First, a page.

Did the Democrats Cater Too Much to Their 'Base'?
I knew these questions were coming after the elections last week and I was going to write up a spirited response to them (readers of the election post-mortem roundtable in the upcoming Rolling Stone will see that David Gergen and I nearly came to blows over this question, when Gergen suggested Obama's problem was that he needed to court CEOs more), but it seems my friend David Sirota beat me to it. I was going to post this last Friday, but for those who missed it, David nailed this whole question I think. A sample:
For example, I could have told you that a washed-up has-been like Evan Bayh would publish a New York Times op-ed insisting that Democrats "were too deferential to our most zealous supporters" (read: liberals) even after the Democratic Party crushed a public option, watered down Wall Street "reform," extended Bush-era civil liberties atrocities, escalated the Afghanistan War, further ballooned the defense budget and began moving to extend the Bush tax cuts.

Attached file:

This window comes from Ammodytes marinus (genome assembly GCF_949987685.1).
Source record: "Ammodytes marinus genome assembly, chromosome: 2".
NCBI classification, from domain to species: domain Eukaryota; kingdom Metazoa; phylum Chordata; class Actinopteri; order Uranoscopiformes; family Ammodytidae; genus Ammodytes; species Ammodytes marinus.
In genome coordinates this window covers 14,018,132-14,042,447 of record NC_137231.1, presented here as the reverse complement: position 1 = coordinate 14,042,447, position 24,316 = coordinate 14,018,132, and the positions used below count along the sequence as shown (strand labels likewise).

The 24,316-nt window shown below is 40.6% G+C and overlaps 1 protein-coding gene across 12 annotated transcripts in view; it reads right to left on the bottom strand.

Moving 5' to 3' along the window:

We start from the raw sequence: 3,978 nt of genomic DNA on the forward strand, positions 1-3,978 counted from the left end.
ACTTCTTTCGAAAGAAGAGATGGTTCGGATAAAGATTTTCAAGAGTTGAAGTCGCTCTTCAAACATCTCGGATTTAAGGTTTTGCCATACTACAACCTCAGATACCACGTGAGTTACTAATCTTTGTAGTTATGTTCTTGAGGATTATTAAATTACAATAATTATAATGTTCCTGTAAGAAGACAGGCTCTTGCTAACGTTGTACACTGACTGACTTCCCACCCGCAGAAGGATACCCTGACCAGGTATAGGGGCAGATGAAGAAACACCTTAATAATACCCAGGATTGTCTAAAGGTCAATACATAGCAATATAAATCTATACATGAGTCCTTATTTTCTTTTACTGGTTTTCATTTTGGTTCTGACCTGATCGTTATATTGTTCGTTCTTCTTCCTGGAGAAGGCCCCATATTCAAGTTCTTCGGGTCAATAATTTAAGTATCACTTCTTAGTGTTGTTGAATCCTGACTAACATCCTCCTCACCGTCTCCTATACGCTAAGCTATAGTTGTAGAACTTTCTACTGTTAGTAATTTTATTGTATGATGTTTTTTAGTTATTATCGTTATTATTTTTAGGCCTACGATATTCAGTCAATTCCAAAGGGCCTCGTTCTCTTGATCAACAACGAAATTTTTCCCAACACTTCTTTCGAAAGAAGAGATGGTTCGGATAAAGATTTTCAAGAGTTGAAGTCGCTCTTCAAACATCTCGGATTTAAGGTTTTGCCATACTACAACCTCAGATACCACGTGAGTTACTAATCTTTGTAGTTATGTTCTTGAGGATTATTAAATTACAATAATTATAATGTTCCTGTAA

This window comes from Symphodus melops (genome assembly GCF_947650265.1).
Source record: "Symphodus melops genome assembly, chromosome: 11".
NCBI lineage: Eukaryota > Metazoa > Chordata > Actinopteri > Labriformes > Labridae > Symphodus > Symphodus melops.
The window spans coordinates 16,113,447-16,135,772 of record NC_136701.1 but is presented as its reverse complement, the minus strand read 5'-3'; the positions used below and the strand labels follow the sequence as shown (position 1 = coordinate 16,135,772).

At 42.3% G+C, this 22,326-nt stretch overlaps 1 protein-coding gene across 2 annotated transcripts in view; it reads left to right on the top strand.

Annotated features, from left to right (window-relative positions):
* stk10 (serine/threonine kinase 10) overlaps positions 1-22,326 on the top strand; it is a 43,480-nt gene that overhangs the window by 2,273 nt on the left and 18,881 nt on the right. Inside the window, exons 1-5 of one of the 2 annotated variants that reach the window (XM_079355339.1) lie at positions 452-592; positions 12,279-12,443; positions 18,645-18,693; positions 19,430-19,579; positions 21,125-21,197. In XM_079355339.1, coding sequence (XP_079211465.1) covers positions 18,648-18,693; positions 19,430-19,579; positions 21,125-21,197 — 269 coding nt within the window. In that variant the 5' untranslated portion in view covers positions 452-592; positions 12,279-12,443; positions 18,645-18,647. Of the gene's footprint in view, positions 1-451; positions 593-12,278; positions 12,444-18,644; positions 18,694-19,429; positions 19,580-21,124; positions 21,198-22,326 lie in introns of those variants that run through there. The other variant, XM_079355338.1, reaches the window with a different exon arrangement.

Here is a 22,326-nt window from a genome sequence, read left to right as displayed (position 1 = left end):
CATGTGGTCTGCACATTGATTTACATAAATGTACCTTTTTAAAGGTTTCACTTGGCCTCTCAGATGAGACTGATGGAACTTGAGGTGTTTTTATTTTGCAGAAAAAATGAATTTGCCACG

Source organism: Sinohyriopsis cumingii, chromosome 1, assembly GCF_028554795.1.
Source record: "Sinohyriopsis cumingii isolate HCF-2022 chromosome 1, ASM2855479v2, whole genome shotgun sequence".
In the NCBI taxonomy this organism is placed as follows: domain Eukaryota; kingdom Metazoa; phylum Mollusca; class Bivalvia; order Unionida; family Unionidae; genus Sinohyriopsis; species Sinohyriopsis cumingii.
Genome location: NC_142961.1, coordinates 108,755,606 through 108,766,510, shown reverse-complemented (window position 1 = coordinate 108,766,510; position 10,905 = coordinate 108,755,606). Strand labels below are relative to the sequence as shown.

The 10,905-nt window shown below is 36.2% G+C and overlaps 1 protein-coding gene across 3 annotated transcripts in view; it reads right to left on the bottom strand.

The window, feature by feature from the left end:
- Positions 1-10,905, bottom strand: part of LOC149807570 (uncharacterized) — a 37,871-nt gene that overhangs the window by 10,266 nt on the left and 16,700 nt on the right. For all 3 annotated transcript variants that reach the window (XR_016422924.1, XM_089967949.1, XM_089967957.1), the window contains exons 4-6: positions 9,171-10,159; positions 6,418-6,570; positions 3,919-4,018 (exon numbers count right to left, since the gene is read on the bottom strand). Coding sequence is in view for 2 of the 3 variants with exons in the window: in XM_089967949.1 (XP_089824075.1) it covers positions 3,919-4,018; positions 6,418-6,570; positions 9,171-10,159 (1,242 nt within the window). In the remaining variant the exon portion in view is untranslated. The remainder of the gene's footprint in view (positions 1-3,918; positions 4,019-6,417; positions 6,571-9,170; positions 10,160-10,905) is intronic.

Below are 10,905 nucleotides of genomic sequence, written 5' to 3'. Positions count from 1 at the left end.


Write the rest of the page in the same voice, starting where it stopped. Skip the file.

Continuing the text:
Likewise, I could have told you that those careerists in D.C. who make their livelihood off this kind of pablum would publish a "strategy memo" in something self-importantly called "The Democratic Strategist." And I could have told you that this "strategy memo" would defend the bash-the-liberals meme with bromides about how "all of the major perspectives within the Democratic Party have a legitimate place and role in today's Democratic coalition" and about how "the present moment categorically demands a basic level of Democratic unity from every element of the coalition" (read: liberals shouldn't criticize the corporatists who destroyed the Democratic Party -- and the country).
I could have told you all of this because, as I said, it's pre-programmed. It's not spontaneous. It's not reacting to any reality out here in the real world. It's not responding to a changing country. It's pre-written, pre-conceived, pre-packaged feces sprayed at us in liquid form, all to justify a continuation of how it's always been -- and, frankly, how it probably will always be.
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